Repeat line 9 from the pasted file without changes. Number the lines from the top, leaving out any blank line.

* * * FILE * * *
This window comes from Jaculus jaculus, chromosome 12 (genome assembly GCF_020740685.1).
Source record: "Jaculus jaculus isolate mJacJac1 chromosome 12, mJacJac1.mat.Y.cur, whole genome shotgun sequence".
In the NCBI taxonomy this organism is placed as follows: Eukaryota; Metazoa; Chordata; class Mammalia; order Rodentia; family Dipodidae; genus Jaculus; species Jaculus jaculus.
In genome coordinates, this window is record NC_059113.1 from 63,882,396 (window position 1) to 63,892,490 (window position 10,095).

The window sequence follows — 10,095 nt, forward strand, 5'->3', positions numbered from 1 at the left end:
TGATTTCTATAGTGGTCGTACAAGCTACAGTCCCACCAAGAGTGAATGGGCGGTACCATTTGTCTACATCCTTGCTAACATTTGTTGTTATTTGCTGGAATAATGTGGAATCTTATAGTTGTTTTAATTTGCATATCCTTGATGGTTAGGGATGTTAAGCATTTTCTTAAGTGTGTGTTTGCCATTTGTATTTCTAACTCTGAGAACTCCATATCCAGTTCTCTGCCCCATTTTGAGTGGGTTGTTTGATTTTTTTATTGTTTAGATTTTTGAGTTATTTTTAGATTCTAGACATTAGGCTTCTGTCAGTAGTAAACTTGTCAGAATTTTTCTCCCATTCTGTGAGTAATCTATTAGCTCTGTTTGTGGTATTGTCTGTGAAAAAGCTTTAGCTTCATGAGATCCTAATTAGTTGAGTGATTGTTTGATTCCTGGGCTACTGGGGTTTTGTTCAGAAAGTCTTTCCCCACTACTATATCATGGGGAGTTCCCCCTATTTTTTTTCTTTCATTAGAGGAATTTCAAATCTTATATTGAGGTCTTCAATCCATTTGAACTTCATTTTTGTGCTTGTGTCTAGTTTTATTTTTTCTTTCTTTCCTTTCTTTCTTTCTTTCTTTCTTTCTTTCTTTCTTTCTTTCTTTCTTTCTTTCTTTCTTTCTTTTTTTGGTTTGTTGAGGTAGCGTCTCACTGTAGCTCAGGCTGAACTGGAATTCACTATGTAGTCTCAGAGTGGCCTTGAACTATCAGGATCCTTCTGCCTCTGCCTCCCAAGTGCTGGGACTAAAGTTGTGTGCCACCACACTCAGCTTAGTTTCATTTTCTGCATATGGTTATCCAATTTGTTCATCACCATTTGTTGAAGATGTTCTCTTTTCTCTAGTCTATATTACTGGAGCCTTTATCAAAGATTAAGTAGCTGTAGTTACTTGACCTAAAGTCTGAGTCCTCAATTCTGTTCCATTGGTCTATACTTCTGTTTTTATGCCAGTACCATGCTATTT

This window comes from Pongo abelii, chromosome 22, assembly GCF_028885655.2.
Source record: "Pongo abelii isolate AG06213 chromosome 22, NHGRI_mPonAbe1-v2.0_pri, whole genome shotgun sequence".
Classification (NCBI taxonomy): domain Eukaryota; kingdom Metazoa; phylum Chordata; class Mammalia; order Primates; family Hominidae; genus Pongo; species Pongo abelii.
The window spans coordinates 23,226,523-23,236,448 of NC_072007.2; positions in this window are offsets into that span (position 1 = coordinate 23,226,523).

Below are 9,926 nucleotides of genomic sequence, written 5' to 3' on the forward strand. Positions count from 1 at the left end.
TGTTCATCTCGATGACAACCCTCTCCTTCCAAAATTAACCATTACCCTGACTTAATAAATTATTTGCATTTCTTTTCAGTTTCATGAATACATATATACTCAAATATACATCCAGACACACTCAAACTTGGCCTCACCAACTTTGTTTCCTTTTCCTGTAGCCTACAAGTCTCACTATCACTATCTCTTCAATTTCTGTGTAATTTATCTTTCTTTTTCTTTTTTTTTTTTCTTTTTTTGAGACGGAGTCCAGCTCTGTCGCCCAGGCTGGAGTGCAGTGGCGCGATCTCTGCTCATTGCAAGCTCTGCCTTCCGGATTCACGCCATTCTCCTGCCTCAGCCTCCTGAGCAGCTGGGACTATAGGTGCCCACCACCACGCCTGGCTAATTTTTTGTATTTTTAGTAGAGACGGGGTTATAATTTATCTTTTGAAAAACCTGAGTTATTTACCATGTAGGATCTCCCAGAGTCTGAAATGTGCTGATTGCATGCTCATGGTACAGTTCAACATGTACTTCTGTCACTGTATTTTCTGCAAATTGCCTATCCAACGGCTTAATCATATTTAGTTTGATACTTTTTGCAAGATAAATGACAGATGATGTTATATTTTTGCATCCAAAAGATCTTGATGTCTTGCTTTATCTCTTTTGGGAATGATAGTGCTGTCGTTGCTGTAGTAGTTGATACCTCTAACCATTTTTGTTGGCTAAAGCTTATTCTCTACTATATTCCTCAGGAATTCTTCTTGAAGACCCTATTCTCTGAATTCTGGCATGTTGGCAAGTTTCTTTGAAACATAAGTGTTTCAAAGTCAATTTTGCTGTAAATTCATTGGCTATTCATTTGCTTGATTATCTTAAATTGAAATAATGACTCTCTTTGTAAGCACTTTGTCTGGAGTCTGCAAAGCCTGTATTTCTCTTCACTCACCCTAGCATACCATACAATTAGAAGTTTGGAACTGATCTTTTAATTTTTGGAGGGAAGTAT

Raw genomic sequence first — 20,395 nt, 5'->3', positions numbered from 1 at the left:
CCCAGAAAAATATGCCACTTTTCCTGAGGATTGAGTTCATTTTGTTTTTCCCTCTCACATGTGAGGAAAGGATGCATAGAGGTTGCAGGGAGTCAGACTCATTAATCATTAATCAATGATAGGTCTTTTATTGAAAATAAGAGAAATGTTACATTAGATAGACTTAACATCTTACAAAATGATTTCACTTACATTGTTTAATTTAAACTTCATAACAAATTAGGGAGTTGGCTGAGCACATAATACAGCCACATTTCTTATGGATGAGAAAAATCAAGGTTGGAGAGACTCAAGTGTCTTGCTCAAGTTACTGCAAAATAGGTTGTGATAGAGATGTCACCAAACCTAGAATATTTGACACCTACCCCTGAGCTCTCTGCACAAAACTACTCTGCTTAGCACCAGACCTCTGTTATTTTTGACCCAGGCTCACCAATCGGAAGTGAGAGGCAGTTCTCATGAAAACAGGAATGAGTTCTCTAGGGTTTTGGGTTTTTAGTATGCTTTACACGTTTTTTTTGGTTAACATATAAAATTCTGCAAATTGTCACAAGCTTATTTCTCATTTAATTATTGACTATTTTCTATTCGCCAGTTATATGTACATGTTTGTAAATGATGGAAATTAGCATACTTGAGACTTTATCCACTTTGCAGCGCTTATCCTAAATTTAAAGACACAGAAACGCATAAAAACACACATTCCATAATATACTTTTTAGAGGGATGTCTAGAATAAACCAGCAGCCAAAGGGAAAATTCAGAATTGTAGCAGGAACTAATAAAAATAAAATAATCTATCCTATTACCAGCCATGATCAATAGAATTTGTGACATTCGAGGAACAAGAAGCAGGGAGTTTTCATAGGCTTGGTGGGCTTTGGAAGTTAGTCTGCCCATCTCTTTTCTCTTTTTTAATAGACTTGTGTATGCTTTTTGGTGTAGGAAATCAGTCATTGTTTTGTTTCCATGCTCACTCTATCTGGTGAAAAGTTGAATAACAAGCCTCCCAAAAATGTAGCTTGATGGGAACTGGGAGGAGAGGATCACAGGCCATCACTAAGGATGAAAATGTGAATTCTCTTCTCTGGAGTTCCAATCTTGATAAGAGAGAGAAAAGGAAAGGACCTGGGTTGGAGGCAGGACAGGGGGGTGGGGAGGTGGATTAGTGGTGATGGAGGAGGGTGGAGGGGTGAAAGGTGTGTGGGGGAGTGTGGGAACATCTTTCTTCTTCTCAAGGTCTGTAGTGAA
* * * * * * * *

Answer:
Classification (NCBI taxonomy): domain Eukaryota; kingdom Metazoa; phylum Chordata; class Mammalia; order Primates; family Hominidae; genus Pongo; species Pongo abelii.